What Makes an Outstanding Project

In judging this year's entries, the jury gave great weight to flexible facilities that reach out to the entire community. The designs should be inclusive, inspiring, efficient and forward-looking. Buildings should provide security and adapt well to their surroundings. The jury looked for several characteristics when selecting citation winners from the submitted projects:

- Community. The design should recognize that a school is a learning community that goes beyond K-12 education. That includes before- and after-school programs, such as childcare, and less traditional uses, such as banks, learning centers, and partnerships with businesses and the community.

- Durability. How well does the design wear visually?

- Environment. The design should take into account the relationship of the environment to education. How does the environmental design reinforce the educational program?

- Flexibility. The design should reinforce educational concepts, but recognize that they are changing and be flexible to those changes.

- Inspiration. Buildings should provide flexible spaces that help establish an inspiring education environment.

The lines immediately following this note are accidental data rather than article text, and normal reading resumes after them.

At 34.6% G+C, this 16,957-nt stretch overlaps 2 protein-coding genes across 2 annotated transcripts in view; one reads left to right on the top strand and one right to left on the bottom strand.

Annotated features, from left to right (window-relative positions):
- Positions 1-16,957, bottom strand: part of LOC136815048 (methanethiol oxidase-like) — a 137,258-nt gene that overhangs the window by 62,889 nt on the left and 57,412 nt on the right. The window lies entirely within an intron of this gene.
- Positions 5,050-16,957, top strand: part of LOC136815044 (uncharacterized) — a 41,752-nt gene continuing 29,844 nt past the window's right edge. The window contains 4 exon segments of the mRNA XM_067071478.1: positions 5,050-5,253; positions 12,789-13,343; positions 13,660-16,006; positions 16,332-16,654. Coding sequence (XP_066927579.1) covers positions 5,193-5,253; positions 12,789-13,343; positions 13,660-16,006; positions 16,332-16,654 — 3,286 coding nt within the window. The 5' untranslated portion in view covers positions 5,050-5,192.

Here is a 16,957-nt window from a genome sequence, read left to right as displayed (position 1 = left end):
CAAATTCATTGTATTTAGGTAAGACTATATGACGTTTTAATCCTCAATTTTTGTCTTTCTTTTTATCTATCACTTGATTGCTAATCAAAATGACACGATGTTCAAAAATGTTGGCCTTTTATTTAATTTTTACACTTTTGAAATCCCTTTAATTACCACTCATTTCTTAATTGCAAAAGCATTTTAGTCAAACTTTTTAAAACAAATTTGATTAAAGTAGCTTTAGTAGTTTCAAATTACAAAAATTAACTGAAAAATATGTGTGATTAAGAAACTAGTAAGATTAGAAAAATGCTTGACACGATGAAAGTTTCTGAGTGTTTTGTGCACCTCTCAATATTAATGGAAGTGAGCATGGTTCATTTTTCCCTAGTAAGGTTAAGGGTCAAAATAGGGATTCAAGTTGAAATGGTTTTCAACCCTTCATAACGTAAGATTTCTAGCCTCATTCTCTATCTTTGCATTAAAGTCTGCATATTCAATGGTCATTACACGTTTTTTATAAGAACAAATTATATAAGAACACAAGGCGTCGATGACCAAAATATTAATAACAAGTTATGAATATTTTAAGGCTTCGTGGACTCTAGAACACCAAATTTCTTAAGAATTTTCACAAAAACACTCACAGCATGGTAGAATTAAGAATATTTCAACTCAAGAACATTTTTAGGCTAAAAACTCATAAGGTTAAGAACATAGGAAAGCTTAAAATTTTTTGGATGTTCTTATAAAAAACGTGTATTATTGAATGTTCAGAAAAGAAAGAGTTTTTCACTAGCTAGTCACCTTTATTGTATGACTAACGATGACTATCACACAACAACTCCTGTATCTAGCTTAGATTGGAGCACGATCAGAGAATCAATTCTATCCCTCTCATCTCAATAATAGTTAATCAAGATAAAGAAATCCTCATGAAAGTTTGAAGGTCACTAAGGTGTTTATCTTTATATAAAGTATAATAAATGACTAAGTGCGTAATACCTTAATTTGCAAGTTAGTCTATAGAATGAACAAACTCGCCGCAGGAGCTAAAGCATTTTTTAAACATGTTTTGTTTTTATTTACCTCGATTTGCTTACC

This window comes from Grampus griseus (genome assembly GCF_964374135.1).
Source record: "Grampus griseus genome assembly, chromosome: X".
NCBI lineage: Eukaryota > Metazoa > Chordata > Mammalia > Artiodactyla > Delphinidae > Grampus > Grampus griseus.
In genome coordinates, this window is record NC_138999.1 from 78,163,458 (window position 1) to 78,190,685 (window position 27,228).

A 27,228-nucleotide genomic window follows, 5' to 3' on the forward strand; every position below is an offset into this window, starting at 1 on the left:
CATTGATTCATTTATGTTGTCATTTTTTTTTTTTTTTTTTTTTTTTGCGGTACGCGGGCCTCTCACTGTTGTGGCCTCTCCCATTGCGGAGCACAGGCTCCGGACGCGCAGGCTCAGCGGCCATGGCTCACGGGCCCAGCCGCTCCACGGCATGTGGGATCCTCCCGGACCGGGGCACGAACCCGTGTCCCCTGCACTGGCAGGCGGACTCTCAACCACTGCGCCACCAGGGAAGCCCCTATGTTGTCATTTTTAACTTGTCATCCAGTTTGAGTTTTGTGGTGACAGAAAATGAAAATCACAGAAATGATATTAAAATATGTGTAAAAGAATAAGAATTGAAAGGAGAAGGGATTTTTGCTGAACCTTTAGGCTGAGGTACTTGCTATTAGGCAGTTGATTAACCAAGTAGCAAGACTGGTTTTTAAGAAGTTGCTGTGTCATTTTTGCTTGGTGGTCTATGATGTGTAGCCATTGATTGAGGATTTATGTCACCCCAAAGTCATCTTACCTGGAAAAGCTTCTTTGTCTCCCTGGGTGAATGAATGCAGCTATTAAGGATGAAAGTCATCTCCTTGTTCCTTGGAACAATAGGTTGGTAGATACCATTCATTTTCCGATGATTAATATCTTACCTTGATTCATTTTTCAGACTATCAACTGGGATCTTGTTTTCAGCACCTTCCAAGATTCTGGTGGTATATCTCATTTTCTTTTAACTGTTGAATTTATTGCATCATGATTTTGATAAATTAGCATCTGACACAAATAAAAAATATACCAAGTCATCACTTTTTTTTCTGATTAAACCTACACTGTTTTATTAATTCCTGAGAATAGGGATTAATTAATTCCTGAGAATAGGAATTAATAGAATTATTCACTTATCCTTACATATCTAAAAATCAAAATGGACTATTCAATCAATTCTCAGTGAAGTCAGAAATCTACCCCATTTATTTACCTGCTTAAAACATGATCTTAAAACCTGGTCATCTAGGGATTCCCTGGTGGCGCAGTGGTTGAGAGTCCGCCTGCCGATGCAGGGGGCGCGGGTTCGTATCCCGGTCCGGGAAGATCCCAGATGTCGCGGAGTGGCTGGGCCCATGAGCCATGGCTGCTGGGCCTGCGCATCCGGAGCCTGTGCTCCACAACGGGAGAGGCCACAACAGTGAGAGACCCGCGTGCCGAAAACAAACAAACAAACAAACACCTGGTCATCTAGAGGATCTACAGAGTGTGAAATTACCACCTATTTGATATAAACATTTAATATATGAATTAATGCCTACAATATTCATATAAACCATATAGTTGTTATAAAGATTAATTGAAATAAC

- Landscape. The landscape should be inviting, enhance the design and inspire the community. It should reflect the locale of the project.

- Longevity. How well does the design hold up? This refers to not just the materials, but how the design fits changing educational demands.

- Participation. The community - all stakeholders - should have a role in the design process.

- Security. The design should have more than just mechanical elements to enhance safety. The design itself should promote security.

- Technology. The design should look at more than just computers.

- Value. The design should provide the maximum educational bang for the buck - not only in bricks and mortar but also in spaces and how they relate to a more holistic view of education.

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